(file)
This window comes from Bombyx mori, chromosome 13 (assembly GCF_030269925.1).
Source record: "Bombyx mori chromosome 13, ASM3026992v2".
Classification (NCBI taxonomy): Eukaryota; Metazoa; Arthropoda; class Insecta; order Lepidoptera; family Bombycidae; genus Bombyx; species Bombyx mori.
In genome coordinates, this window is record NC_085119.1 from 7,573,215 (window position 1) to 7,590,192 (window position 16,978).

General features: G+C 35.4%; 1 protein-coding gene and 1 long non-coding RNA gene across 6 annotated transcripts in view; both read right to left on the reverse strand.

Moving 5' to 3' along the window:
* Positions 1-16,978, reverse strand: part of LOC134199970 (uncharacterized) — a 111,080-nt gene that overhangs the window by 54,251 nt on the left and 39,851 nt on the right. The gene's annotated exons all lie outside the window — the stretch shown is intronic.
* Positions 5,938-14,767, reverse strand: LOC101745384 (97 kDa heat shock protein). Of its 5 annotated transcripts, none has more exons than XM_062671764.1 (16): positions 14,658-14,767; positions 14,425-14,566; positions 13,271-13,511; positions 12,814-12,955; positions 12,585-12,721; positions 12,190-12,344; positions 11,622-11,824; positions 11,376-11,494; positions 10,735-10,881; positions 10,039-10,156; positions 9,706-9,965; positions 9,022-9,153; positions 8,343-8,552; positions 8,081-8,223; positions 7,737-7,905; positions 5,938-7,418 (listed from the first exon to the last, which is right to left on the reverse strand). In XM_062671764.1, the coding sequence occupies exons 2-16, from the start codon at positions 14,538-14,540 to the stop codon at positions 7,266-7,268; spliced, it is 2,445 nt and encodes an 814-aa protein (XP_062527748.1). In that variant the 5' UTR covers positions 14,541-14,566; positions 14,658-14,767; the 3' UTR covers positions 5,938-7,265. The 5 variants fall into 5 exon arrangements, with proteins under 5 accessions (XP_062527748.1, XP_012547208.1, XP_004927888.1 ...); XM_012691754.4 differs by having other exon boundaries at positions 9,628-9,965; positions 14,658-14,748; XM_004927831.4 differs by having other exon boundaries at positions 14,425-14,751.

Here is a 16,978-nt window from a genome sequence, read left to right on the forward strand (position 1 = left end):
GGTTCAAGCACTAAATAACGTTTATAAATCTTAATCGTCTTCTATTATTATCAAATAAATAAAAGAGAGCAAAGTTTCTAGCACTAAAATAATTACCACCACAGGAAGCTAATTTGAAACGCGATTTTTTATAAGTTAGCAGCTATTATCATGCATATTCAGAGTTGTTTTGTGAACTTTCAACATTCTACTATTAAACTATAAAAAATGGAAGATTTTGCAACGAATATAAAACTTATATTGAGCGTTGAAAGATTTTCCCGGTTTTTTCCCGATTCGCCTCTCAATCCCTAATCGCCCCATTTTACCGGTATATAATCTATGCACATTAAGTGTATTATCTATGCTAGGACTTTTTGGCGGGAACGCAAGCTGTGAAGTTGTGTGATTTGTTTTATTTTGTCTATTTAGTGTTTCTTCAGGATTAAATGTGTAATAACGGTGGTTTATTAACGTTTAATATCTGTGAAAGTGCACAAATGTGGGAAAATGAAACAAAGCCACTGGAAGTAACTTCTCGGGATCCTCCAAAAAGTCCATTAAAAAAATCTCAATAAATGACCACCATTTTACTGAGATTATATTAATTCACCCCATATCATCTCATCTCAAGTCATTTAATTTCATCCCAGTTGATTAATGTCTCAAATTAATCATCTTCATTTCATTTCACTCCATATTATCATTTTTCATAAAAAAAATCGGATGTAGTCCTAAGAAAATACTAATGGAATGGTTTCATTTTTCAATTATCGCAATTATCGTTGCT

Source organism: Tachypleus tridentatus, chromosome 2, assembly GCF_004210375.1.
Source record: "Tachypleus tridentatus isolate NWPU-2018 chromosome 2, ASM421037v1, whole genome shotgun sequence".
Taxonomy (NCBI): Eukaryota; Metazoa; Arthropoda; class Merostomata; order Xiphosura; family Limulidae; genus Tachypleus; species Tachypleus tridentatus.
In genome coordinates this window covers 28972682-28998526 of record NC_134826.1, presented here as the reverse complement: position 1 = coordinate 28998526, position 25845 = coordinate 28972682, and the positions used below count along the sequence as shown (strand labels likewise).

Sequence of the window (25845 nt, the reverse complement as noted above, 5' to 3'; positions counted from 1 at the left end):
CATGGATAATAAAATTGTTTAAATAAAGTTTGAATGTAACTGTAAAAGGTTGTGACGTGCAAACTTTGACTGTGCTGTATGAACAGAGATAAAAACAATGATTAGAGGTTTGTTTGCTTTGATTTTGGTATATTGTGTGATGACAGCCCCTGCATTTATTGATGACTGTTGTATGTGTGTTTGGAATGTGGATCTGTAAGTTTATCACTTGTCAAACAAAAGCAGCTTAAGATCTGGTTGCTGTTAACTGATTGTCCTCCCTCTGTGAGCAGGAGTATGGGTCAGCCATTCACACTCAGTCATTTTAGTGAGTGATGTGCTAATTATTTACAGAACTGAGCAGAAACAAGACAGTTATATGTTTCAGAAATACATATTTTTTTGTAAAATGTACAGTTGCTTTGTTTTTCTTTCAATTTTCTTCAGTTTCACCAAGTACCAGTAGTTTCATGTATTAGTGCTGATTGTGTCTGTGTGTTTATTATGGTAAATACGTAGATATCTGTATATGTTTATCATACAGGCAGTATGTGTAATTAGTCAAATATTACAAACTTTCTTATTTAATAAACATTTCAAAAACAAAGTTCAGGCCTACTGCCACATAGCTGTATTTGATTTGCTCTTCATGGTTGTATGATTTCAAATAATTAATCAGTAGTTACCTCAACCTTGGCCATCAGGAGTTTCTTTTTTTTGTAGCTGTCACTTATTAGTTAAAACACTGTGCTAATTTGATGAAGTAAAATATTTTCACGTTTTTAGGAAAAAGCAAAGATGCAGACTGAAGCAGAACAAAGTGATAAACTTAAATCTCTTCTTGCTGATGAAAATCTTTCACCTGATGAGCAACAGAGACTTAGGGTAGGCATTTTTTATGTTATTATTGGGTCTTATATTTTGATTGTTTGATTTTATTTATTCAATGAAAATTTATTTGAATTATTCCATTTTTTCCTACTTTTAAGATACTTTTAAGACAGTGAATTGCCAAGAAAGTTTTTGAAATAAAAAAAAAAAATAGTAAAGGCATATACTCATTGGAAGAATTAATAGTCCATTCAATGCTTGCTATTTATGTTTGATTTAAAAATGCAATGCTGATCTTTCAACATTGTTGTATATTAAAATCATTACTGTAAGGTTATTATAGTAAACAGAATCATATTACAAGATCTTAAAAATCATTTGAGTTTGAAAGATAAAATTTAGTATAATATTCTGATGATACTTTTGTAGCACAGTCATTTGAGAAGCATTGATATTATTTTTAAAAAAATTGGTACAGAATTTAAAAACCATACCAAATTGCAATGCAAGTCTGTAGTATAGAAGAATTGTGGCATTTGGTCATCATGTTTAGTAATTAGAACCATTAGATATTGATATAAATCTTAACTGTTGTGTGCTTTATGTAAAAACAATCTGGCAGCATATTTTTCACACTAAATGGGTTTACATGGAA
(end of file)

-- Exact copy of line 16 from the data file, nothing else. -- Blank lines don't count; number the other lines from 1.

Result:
CATGGATAATAAAATTGTTTAAATAAAGTTTGAATGTAACTGTAAAAGGTTGTGACGTGCAAACTTTGACTGTGCTGTATGAACAGAGATAAAAACAATGATTAGAGGTTTGTTTGCTTTGATTTTGGTATATTGTGTGATGACAGCCCCTGCATTTATTGATGACTGTTGTATGTGTGTTTGGAATGTGGATCTGTAAGTTTATCACTTGTCAAACAAAAGCAGCTTAAGATCTGGTTGCTGTTAACTGATTGTCCTCCCTCTGTGAGCAGGAGTATGGGTCAGCCATTCACACTCAGTCATTTTAGTGAGTGATGTGCTAATTATTTACAGAACTGAGCAGAAACAAGACAGTTATATGTTTCAGAAATACATATTTTTTTGTAAAATGTACAGTTGCTTTGTTTTTCTTTCAATTTTCTTCAGTTTCACCAAGTACCAGTAGTTTCATGTATTAGTGCTGATTGTGTCTGTGTGTTTATTATGGTAAATACGTAGATATCTGTATATGTTTATCATACAGGCAGTATGTGTAATTAGTCAAATATTACAAACTTTCTTATTTAATAAACATTTCAAAAACAAAGTTCAGGCCTACTGCCACATAGCTGTATTTGATTTGCTCTTCATGGTTGTATGATTTCAAATAATTAATCAGTAGTTACCTCAACCTTGGCCATCAGGAGTTTCTTTTTTTTGTAGCTGTCACTTATTAGTTAAAACACTGTGCTAATTTGATGAAGTAAAATATTTTCACGTTTTTAGGAAAAAGCAAAGATGCAGACTGAAGCAGAACAAAGTGATAAACTTAAATCTCTTCTTGCTGATGAAAATCTTTCACCTGATGAGCAACAGAGACTTAGGGTAGGCATTTTTTATGTTATTATTGGGTCTTATATTTTGATTGTTTGATTTTATTTATTCAATGAAAATTTATTTGAATTATTCCATTTTTTCCTACTTTTAAGATACTTTTAAGACAGTGAATTGCCAAGAAAGTTTTTGAAATAAAAAAAAAAAATAGTAAAGGCATATACTCATTGGAAGAATTAATAGTCCATTCAATGCTTGCTATTTATGTTTGATTTAAAAATGCAATGCTGATCTTTCAACATTGTTGTATATTAAAATCATTACTGTAAGGTTATTATAGTAAACAGAATCATATTACAAGATCTTAAAAATCATTTGAGTTTGAAAGATAAAATTTAGTATAATATTCTGATGATACTTTTGTAGCACAGTCATTTGAGAAGCATTGATATTATTTTTAAAAAAATTGGTACAGAATTTAAAAACCATACCAAATTGCAATGCAAGTCTGTAGTATAGAAGAATTGTGGCATTTGGTCATCATGTTTAGTAATTAGAACCATTAGATATTGATATAAATCTTAACTGTTGTGTGCTTTATGTAAAAACAATCTGGCAGCATATTTTTCACACTAAATGGGTTTACATGGAA